The SAS Output Delivery System and reporting techniques

Proc Report ordering

Reply
New Contributor
Posts: 3

Proc Report ordering

Hi,

 

First time using PROC REPORT and I have not understanding the sort order.

Under PROC SQL it is something like:

 

select * from table1 order by colX asc, colY desc

 

In PROC REPORT, I guess you use

define colX  / display order order=data ;

define colY  / display order order=data descending ;

 

I have two questions:

 

How do you asign an overall order to the definition?  ie, I need it order by colX first and then colY

 

How do I include display data with null values in the order column?  Once you put the word order in the define line, the row no longer appears in the output.

 

Many thanks

 

Mark

Frequent Contributor
Posts: 144

Re: Proc Report ordering

Hi Mark,

 

You could first of all, do a proc sort by colX and ColY. After that, you could create a new variable order=_N_.

 

Doing this you create a non missing variable to order data. adding to columns this variable and a definition like

 

define Order /noprint order

 

you should see your data as you want.

Esteemed Advisor
Esteemed Advisor
Posts: 7,249

Re: Proc Report ordering

The order of the columns is defined by the columns statement:

proc report...;
  column var1 var2;
  define var1 / order;
  define var2 / order;
run;

In this example the data is sorted by var1 and then var2, you would swap them over by changing the position in the column.  Per the documentation.  Here is an example:

http://support.sas.com/resources/papers/proceedings11/090-2011.pdf

 

 

SAS Super FREQ
Posts: 8,721

Re: Proc Report ordering

Hi:
And, in addition to RW9's description, there are options that you can specify for both ORDER and GROUP items that will further control the order:
ORDER=DATA (good for pre-sorted rows)
ORDER=INTERNAL (good for dates)
ORDER=FORMATTED
ORDER=FREQ

And to get a column in DESCENDING order, you specify that option on the DEFINE statement, as well.

The COLUMN statement, the DEFINE statement and the usages on the DEFINE statement are very important to understand. For example, it is not appropriate to have both DISPLAY and ORDER on your DEFINE statement -- PROC REPORT will use the last usage you specify -- so if you had reversed the order of the usage option then your DEFINE statement would be broken. Understand the usage (DISPLAY, ORDER, GROUP, ANALYSIS, ACROSS) and specify only 1 usage on a DEFINE statement. The exception to that rule is for numeric variables where this is OK:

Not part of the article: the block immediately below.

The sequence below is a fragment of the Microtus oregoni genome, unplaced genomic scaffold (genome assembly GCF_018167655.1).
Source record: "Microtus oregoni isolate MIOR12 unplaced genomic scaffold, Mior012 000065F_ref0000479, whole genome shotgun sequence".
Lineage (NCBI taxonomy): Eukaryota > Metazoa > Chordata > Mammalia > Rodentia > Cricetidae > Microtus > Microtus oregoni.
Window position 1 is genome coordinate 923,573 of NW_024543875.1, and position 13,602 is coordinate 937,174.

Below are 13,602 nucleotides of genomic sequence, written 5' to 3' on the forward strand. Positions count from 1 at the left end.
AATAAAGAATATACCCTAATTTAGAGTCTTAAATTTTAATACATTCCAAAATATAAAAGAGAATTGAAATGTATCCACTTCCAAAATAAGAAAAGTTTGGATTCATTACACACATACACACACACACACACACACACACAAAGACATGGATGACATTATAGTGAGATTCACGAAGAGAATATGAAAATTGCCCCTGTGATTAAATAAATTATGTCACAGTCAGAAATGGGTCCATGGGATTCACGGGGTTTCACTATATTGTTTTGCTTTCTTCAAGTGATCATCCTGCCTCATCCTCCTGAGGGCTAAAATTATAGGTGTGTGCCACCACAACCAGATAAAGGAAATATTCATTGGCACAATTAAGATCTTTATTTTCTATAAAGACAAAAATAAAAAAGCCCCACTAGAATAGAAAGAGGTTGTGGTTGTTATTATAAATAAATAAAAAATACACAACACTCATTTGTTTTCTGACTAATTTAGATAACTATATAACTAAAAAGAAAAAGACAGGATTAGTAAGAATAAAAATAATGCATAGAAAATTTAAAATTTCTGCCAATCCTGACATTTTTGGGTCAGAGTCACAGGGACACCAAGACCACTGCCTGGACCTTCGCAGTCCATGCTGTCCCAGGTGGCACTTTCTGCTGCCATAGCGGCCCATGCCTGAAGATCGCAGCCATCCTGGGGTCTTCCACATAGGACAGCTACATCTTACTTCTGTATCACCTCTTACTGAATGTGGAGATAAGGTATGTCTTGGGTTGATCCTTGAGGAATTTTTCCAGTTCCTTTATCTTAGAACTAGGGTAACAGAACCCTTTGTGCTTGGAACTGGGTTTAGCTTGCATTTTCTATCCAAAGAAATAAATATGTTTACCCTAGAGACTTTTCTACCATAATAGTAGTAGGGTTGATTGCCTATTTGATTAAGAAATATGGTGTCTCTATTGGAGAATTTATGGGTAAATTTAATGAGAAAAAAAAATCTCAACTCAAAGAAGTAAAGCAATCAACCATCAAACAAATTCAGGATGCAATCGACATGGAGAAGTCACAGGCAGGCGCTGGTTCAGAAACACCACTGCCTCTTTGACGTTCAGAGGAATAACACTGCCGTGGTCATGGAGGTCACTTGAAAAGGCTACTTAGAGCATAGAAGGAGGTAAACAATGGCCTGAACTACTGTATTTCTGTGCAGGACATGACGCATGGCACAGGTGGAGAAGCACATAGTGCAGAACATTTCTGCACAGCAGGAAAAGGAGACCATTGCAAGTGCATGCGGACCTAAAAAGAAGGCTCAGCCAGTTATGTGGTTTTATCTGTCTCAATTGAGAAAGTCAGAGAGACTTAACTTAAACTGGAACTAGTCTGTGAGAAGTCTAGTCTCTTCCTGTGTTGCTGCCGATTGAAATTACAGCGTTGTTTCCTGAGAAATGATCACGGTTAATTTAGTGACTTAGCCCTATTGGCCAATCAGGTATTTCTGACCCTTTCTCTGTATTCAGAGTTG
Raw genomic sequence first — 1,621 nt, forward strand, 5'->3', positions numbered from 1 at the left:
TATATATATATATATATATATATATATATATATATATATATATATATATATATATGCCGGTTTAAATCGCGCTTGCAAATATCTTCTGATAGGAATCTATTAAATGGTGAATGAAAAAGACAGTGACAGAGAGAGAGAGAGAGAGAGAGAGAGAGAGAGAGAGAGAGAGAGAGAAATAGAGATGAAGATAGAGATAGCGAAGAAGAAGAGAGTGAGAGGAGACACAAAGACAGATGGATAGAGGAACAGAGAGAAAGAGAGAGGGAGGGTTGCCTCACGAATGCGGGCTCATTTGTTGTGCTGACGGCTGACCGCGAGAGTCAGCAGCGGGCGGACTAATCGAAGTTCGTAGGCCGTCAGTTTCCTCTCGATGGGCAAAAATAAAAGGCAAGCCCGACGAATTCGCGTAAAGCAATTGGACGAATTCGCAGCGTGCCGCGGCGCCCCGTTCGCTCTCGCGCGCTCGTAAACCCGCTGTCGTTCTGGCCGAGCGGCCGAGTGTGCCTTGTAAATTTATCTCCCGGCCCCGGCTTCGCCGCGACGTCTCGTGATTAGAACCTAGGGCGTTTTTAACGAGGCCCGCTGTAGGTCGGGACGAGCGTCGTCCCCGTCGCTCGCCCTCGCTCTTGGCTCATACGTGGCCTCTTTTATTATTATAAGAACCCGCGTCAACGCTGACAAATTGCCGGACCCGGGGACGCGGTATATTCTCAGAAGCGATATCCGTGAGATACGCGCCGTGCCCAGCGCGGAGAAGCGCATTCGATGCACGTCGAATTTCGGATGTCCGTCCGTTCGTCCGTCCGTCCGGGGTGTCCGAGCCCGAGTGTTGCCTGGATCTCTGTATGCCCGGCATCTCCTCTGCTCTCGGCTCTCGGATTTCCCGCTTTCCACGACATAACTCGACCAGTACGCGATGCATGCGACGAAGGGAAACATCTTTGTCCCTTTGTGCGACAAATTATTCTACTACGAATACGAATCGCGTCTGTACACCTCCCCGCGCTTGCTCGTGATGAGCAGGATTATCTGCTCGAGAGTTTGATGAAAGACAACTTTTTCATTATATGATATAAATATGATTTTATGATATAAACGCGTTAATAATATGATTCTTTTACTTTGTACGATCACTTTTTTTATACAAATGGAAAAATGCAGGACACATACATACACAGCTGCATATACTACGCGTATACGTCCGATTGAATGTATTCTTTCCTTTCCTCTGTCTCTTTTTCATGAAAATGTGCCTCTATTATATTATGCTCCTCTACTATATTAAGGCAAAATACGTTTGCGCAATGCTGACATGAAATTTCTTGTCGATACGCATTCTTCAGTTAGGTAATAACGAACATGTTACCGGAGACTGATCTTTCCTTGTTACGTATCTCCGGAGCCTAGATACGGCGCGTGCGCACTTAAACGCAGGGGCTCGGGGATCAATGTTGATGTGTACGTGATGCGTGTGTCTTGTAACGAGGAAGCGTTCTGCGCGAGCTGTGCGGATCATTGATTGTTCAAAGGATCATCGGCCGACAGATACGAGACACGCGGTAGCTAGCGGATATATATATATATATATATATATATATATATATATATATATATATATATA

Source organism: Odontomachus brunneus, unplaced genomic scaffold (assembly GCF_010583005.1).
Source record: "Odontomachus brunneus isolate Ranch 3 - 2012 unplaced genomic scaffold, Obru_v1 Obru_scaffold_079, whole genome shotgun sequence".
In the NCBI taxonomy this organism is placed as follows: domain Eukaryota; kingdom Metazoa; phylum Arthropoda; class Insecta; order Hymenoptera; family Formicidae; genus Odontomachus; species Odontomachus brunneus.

define numvar / analysis sum;
or
define numvar2 / analysis mean;

But, in fact, the alternate syntax is fine:
define numvar / sum;
define numvar2 / mean;

Here is a documentation example on ordering the rows in PROC REPORT:
http://support.sas.com/documentation/cdl/en/proc/68954/HTML/default/viewer.htm#n1jfpsg4rtte8bn1bg958...

cynthia
New Contributor
Posts: 3

Re: Proc Report ordering

Hi,

 

Thank you all for your help.

 

What I was trying to do was to format a pdf output.  I was looping though multiple clients and creating five subtables for each client.  Each pdf report ran up to 4000 pages.

 

I ended up using proc sql instead.  It is much easier to write and once I realised you could give a different class to each table, the pdf now looks very colourful and easy to read.

 

Cheers

 

Mark

 

Esteemed Advisor
Esteemed Advisor
Posts: 7,249

Re: Proc Report ordering

In which case by group processing is what you want:

proc report data=...;
  by client subgroup;
  title1 "Client=#byval1";
  title2 "Subgroup=#byval2";
...
run;

Does all that looping for you.  Only time I loop myself is if there are complicated by groupings and such like.  

New Contributor
Posts: 3

Re: Proc Report ordering

Thank you for your reply.  I have not used the approach you mentioned, is it possible to write a little more pseudo code for me?

 

At the moment I am using a macro to loop through the clients

 

Then I draw data from five separate tables for each client – move to the next client, etc.

 

The recipients of the report insist each of the five tables have a different format (colour, font) so it is easier for them to delineate.

 

The whole report ends up as a large pdf.

 

Cheers

 

Ask a Question
Discussion stats
  • 6 replies
  • 335 views
  • 1 like
  • 4 in conversation